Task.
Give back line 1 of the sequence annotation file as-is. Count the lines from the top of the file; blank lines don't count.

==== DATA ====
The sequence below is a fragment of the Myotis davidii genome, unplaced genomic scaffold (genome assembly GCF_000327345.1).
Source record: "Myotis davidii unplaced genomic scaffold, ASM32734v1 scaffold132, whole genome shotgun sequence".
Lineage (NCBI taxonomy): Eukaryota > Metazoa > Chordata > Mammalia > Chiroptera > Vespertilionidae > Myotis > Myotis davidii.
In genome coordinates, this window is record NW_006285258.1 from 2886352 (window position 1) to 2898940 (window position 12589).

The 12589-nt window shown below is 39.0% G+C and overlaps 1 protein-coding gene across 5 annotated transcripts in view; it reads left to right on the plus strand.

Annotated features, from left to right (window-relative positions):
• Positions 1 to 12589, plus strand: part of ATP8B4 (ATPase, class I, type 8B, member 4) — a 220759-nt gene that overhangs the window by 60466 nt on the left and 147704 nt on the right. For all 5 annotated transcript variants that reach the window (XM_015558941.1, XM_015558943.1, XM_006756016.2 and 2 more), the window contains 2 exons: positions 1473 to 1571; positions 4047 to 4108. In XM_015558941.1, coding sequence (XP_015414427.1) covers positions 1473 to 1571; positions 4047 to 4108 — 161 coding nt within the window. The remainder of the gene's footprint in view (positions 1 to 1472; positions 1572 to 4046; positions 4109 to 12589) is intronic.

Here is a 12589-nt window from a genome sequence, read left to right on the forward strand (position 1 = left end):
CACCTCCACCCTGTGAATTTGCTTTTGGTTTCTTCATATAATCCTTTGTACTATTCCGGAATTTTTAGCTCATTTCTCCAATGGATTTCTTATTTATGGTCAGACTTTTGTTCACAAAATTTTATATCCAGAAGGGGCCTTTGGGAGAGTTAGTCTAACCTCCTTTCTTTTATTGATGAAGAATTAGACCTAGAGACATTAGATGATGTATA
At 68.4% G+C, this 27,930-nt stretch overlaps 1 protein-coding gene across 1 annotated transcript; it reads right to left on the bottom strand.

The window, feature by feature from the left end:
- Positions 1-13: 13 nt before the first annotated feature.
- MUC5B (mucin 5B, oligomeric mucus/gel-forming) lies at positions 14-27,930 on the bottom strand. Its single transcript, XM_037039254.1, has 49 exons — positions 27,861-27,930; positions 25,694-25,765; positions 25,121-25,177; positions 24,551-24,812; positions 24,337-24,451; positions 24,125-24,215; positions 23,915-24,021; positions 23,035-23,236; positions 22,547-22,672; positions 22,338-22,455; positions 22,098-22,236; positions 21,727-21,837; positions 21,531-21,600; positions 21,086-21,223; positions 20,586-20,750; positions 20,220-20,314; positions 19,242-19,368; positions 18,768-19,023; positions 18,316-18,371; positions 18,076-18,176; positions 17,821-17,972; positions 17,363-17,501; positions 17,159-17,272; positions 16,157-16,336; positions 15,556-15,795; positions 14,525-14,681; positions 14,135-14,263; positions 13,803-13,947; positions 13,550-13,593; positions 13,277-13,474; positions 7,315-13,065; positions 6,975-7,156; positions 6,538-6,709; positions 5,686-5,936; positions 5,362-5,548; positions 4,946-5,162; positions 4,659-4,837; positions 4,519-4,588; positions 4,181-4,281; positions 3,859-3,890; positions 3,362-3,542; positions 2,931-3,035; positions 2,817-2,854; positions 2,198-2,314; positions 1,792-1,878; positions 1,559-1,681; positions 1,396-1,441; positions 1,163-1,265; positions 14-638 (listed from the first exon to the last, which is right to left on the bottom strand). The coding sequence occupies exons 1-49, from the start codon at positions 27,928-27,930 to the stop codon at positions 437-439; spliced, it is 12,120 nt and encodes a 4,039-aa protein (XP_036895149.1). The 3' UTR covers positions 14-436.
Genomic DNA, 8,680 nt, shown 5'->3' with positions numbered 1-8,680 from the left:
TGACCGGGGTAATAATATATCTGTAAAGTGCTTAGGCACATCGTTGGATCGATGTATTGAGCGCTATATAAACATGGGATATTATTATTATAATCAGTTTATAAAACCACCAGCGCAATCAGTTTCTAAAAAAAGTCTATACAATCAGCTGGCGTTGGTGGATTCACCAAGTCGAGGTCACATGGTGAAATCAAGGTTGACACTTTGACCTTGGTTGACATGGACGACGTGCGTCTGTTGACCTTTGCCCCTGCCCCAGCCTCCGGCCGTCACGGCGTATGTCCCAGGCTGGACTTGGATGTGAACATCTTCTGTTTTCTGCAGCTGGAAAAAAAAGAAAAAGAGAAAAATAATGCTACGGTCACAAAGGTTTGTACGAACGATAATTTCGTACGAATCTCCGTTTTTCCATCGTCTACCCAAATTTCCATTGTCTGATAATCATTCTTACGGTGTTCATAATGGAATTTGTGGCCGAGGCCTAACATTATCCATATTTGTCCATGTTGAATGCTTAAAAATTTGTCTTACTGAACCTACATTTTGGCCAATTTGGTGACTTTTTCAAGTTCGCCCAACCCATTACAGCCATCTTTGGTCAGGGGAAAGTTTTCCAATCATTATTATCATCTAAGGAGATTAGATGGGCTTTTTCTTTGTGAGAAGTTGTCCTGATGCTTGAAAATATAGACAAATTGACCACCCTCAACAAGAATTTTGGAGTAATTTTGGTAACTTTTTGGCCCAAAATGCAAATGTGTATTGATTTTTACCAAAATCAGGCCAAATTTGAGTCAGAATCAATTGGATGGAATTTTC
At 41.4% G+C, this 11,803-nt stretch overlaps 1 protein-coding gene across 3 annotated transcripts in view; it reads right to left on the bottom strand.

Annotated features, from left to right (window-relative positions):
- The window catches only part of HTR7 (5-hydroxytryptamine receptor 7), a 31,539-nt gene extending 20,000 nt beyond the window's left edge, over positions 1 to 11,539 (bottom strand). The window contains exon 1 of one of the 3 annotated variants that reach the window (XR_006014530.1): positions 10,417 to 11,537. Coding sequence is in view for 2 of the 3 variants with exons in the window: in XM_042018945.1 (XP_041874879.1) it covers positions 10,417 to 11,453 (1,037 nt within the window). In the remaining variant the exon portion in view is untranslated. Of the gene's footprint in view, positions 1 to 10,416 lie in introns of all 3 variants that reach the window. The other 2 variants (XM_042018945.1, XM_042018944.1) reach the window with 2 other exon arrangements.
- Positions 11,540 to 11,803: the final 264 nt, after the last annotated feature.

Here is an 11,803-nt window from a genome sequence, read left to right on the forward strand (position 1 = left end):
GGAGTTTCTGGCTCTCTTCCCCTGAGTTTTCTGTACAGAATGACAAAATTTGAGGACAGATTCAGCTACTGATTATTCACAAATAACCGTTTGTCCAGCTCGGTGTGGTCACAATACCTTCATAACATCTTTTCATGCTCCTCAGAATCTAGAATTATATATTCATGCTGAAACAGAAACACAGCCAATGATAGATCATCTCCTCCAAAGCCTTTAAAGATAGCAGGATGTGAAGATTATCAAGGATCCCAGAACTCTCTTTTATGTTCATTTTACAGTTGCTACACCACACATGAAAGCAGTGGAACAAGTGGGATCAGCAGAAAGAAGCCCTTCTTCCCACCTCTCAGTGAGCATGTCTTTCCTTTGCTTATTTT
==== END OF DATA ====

The sequence below is a fragment of the Myotis davidii genome, unplaced genomic scaffold (genome assembly GCF_000327345.1).